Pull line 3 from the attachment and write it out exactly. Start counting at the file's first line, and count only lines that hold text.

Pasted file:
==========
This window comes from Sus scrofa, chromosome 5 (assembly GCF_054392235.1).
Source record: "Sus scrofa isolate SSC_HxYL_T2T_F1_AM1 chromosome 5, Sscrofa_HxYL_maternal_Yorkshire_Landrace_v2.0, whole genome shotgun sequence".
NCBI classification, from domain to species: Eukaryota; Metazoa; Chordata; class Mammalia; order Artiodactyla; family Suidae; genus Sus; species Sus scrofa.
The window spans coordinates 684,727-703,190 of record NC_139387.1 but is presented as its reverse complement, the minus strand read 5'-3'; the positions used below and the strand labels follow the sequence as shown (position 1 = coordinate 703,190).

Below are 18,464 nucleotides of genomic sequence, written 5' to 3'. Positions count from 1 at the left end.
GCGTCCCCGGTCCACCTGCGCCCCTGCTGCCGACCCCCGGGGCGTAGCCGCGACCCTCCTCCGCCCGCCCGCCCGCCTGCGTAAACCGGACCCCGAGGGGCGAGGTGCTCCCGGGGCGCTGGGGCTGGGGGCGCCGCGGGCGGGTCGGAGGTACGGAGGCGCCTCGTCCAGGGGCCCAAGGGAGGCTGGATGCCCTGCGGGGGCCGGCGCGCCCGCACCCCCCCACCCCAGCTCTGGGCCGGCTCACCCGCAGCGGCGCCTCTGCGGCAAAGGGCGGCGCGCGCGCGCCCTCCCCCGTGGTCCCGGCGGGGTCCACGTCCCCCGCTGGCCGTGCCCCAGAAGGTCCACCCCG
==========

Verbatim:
NCBI classification, from domain to species: Eukaryota; Metazoa; Chordata; class Mammalia; order Artiodactyla; family Suidae; genus Sus; species Sus scrofa.